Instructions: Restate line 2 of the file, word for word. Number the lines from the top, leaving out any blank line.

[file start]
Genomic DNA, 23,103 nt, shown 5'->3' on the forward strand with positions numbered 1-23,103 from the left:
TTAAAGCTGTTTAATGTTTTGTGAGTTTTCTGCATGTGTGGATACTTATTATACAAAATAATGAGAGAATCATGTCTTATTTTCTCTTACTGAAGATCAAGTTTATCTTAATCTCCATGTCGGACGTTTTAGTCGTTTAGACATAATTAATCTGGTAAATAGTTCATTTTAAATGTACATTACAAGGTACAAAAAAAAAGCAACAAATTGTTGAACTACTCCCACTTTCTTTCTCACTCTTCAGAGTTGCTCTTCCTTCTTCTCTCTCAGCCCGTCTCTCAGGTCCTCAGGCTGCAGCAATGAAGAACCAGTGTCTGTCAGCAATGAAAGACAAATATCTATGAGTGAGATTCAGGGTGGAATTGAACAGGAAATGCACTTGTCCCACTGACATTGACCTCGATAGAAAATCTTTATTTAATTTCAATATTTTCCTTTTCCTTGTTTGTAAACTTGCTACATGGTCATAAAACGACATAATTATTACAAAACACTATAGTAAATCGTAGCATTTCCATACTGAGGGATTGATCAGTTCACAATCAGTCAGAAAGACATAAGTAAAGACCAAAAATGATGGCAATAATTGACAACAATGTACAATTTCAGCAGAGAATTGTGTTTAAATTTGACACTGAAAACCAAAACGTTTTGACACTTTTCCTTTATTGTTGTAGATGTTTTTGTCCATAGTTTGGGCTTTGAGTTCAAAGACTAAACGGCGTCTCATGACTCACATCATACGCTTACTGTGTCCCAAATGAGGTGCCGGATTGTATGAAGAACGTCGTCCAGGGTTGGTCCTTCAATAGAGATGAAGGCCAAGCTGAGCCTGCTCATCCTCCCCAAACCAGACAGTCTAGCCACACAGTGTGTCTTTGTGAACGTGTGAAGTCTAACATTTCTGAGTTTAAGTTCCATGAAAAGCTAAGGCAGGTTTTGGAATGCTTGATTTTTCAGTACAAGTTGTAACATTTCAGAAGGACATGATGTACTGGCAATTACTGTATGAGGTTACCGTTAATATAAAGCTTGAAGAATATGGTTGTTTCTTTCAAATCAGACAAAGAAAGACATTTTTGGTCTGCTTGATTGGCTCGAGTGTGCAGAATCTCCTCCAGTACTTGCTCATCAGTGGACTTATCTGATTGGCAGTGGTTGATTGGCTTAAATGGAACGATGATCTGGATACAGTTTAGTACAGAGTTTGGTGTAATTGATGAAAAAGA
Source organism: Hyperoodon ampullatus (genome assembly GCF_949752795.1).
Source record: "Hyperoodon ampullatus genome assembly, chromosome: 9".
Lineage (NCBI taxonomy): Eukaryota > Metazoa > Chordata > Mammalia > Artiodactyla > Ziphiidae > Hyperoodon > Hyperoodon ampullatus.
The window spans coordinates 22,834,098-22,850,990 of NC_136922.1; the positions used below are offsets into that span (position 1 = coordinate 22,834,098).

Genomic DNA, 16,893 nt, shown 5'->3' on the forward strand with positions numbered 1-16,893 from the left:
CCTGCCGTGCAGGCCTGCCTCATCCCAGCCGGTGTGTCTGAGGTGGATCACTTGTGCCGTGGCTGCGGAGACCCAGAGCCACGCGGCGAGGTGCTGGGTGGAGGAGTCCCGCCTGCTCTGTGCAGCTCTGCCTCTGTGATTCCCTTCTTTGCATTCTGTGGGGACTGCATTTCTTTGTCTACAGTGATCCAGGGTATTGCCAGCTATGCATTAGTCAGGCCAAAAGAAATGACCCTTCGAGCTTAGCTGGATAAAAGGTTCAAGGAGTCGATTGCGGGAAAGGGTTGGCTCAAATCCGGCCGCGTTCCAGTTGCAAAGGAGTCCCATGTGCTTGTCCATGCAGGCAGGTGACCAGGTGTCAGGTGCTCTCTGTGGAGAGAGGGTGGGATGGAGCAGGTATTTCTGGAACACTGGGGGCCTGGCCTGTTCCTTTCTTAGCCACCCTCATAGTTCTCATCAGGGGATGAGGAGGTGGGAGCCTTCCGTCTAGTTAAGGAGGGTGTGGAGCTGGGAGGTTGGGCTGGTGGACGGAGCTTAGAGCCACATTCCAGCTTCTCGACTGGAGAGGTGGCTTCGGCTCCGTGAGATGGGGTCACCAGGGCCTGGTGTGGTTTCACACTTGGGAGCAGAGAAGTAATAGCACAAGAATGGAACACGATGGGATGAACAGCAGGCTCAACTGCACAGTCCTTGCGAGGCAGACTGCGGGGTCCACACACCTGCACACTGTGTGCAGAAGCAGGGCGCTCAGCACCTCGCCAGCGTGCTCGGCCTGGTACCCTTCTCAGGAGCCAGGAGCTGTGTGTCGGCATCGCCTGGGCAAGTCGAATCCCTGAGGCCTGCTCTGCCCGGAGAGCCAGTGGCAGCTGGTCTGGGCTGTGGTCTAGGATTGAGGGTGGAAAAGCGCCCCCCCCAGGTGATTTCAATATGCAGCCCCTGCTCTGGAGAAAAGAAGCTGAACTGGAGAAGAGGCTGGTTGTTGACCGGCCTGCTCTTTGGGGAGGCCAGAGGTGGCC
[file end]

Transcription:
TTAAAGCTGTTTAATGTTTTGTGAGTTTTCTGCATGTGTGGATACTTATTATACAAAATAATGAGAGAATCATGTCTTATTTTCTCTTACTGAAGATCAAGTTTATCTTAATCTCCATGTCGGACGTTTTAGTCGTTTAGACATAATTAATCTGGTAAATAGTTCATTTTAAATGTACATTACAAGGTACAAAAAAAAAGCAACAAATTGTTGAACTACTCCCACTTTCTTTCTCACTCTTCAGAGTTGCTCTTCCTTCTTCTCTCTCAGCCCGTCTCTCAGGTCCTCAGGCTGCAGCAATGAAGAACCAGTGTCTGTCAGCAATGAAAGACAAATATCTATGAGTGAGATTCAGGGTGGAATTGAACAGGAAATGCACTTGTCCCACTGACATTGACCTCGATAGAAAATCTTTATTTAATTTCAATATTTTCCTTTTCCTTGTTTGTAAACTTGCTACATGGTCATAAAACGACATAATTATTACAAAACACTATAGTAAATCGTAGCATTTCCATACTGAGGGATTGATCAGTTCACAATCAGTCAGAAAGACATAAGTAAAGACCAAAAATGATGGCAATAATTGACAACAATGTACAATTTCAGCAGAGAATTGTGTTTAAATTTGACACTGAAAACCAAAACGTTTTGACACTTTTCCTTTATTGTTGTAGATGTTTTTGTCCATAGTTTGGGCTTTGAGTTCAAAGACTAAACGGCGTCTCATGACTCACATCATACGCTTACTGTGTCCCAAATGAGGTGCCGGATTGTATGAAGAACGTCGTCCAGGGTTGGTCCTTCAATAGAGATGAAGGCCAAGCTGAGCCTGCTCATCCTCCCCAAACCAGACAGTCTAGCCACACAGTGTGTCTTTGTGAACGTGTGAAGTCTAACATTTCTGAGTTTAAGTTCCATGAAAAGCTAAGGCAGGTTTTGGAATGCTTGATTTTTCAGTACAAGTTGTAACATTTCAGAAGGACATGATGTACTGGCAATTACTGTATGAGGTTACCGTTAATATAAAGCTTGAAGAATATGGTTGTTTCTTTCAAATCAGACAAAGAAAGACATTTTTGGTCTGCTTGATTGGCTCGAGTGTGCAGAATCTCCTCCAGTACTTGCTCATCAGTGGACTTATCTGATTGGCAGTGGTTGATTGGCTTAAATGGAACGATGATCTGGATACAGTTTAGTACAGAGTTTGGTGTAATTGATGAAAAAGA